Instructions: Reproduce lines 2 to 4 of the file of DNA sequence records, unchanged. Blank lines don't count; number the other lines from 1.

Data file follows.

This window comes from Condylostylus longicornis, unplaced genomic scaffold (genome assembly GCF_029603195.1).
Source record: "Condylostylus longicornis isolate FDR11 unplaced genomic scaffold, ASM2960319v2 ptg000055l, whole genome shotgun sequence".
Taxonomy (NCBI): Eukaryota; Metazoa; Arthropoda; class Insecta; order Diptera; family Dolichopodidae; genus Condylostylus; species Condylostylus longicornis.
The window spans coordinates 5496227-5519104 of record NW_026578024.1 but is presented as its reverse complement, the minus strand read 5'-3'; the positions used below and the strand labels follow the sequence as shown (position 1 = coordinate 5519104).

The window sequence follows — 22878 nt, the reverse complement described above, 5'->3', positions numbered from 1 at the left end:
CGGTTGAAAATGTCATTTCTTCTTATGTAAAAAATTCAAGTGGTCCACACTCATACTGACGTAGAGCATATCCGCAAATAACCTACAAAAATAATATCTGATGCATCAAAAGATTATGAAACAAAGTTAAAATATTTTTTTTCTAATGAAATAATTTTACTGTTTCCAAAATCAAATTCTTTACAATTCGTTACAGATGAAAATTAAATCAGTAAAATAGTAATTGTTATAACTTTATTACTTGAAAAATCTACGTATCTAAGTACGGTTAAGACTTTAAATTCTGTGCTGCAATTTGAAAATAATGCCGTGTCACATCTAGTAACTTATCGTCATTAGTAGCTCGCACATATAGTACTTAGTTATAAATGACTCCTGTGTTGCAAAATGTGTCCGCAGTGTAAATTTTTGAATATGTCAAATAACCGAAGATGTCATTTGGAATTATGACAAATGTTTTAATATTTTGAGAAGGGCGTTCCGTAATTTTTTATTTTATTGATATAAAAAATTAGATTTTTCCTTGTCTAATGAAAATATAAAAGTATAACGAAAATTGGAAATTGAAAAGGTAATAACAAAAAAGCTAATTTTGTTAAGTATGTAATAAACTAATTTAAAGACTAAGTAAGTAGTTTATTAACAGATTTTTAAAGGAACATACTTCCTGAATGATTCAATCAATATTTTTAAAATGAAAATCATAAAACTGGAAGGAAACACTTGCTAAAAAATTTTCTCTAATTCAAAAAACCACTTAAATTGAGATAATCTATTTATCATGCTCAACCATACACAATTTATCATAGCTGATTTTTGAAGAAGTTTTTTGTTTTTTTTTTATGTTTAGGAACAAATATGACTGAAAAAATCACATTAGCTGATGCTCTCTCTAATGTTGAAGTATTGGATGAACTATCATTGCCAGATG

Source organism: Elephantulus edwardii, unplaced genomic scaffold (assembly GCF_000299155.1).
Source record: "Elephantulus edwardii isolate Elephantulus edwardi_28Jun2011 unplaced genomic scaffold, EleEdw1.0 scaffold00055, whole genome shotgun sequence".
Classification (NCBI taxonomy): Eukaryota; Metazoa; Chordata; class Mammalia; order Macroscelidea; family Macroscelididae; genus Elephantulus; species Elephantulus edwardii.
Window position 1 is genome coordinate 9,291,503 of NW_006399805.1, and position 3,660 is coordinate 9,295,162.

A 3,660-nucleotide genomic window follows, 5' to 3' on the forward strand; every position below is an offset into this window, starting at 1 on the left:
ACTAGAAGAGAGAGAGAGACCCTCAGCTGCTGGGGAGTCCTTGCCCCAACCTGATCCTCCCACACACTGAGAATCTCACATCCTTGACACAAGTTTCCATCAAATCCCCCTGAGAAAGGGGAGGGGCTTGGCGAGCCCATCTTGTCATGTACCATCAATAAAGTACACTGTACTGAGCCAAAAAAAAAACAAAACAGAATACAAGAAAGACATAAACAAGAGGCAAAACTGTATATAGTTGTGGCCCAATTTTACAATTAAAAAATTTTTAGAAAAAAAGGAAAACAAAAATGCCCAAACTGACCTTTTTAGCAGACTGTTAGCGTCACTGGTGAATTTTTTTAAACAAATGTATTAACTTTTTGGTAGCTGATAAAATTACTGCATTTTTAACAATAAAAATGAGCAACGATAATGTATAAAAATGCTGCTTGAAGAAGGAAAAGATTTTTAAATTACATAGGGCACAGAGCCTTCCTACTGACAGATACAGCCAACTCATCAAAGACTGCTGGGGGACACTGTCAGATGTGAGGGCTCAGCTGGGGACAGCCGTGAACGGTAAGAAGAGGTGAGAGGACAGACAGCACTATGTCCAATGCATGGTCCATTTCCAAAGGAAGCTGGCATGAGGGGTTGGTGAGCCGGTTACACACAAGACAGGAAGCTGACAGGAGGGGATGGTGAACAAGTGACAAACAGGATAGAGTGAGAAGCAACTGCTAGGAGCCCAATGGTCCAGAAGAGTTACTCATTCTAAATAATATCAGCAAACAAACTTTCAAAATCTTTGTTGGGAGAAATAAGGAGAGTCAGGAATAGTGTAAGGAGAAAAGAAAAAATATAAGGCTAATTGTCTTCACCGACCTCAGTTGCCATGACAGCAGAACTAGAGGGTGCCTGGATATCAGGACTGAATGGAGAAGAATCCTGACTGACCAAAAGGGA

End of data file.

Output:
Source record: "Condylostylus longicornis isolate FDR11 unplaced genomic scaffold, ASM2960319v2 ptg000055l, whole genome shotgun sequence".
Taxonomy (NCBI): Eukaryota; Metazoa; Arthropoda; class Insecta; order Diptera; family Dolichopodidae; genus Condylostylus; species Condylostylus longicornis.
The window spans coordinates 5496227-5519104 of record NW_026578024.1 but is presented as its reverse complement, the minus strand read 5'-3'; the positions used below and the strand labels follow the sequence as shown (position 1 = coordinate 5519104).